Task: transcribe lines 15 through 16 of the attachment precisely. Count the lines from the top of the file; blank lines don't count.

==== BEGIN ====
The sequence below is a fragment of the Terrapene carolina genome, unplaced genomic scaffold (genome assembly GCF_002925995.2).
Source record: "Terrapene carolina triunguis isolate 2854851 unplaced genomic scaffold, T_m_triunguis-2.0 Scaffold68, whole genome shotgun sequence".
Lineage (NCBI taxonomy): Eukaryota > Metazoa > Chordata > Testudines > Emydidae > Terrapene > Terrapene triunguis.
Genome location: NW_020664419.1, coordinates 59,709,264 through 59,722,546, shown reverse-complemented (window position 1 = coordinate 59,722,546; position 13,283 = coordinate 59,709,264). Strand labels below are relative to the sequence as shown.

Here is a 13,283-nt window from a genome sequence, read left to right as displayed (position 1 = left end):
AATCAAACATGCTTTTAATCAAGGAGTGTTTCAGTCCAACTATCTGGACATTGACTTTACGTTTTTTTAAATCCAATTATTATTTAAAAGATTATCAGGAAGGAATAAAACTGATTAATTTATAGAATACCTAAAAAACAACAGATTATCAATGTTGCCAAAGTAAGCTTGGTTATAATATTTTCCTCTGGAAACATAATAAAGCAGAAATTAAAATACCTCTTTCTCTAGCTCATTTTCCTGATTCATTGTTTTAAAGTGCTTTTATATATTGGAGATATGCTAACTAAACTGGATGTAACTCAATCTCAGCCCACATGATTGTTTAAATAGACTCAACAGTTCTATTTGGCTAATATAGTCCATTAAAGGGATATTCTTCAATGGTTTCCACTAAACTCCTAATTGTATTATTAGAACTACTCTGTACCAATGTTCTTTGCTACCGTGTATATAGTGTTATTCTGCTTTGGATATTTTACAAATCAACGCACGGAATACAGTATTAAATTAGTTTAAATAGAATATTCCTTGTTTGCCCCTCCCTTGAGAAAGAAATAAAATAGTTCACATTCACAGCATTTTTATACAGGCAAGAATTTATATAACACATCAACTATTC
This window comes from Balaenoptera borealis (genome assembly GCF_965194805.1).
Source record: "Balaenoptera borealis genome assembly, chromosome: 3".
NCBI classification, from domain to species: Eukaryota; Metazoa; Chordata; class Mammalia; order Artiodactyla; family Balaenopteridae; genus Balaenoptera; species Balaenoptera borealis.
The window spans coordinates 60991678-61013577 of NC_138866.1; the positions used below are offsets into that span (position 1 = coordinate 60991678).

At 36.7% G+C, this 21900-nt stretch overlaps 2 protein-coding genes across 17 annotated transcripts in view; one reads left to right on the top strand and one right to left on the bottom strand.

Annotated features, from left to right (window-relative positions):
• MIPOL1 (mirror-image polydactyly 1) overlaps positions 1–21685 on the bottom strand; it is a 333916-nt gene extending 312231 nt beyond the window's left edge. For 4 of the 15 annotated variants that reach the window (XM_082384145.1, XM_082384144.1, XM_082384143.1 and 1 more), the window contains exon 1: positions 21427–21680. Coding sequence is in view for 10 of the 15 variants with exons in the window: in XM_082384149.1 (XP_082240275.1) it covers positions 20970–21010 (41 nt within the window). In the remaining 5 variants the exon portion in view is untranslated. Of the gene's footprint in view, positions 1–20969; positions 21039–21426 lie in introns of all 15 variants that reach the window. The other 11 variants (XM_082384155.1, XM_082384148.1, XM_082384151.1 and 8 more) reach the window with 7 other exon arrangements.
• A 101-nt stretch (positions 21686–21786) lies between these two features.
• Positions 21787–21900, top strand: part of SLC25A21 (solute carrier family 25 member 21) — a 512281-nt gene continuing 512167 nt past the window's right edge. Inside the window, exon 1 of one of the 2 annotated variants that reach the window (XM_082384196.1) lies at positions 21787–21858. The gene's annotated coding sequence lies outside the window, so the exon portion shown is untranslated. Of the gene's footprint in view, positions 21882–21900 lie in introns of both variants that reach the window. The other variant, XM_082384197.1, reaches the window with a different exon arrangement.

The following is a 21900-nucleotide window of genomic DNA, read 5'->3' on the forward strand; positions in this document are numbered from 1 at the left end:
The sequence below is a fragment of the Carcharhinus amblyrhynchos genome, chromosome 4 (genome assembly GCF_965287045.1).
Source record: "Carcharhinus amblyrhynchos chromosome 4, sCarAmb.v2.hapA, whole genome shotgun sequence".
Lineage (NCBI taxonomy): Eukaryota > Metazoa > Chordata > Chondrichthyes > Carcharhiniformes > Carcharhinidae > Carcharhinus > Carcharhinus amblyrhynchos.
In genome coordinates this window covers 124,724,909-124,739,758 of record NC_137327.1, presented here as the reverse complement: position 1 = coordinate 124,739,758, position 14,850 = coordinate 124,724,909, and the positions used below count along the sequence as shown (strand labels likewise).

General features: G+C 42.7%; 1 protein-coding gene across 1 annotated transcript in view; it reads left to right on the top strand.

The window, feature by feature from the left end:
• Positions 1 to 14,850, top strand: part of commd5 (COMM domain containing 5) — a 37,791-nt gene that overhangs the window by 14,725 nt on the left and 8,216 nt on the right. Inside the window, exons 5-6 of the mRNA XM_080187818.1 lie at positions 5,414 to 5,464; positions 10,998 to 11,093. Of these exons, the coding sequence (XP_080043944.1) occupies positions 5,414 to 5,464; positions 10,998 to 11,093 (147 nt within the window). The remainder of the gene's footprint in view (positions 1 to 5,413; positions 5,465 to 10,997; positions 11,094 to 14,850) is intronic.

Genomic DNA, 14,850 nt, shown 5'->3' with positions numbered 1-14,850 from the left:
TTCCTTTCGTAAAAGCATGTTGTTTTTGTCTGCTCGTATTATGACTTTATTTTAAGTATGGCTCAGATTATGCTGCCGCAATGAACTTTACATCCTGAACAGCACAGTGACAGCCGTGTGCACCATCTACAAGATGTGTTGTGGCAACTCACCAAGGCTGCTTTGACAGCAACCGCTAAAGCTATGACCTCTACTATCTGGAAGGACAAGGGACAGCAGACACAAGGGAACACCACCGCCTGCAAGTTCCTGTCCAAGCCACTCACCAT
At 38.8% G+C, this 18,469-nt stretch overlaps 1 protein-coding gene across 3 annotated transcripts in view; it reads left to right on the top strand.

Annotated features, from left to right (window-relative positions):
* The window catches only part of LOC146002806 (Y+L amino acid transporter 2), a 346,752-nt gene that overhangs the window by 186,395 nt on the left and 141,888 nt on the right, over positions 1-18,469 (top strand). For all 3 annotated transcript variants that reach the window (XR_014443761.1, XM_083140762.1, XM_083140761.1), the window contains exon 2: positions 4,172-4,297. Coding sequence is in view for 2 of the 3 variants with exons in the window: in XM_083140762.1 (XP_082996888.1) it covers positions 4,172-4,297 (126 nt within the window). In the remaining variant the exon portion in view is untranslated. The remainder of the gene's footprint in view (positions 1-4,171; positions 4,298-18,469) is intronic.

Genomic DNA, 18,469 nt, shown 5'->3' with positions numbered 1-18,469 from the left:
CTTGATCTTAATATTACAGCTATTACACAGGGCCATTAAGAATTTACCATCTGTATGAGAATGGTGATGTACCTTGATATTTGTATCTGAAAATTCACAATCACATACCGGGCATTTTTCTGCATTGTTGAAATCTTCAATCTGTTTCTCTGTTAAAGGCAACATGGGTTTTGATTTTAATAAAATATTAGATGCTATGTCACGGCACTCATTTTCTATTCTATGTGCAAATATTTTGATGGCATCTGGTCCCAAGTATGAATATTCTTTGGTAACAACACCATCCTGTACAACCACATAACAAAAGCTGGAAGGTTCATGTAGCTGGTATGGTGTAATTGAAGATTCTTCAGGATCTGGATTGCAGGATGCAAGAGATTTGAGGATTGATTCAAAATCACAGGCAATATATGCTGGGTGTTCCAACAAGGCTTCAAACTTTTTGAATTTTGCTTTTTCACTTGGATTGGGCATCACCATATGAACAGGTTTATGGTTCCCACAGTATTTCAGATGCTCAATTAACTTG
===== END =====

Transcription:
• Positions 21787–21900, top strand: part of SLC25A21 (solute carrier family 25 member 21) — a 512281-nt gene continuing 512167 nt past the window's right edge. Inside the window, exon 1 of one of the 2 annotated variants that reach the window (XM_082384196.1) lies at positions 21787–21858. The gene's annotated coding sequence lies outside the window, so the exon portion shown is untranslated. Of the gene's footprint in view, positions 21882–21900 lie in introns of both variants that reach the window. The other variant, XM_082384197.1, reaches the window with a different exon arrangement.

The following is a 21900-nucleotide window of genomic DNA, read 5'->3' on the forward strand; positions in this document are numbered from 1 at the left end: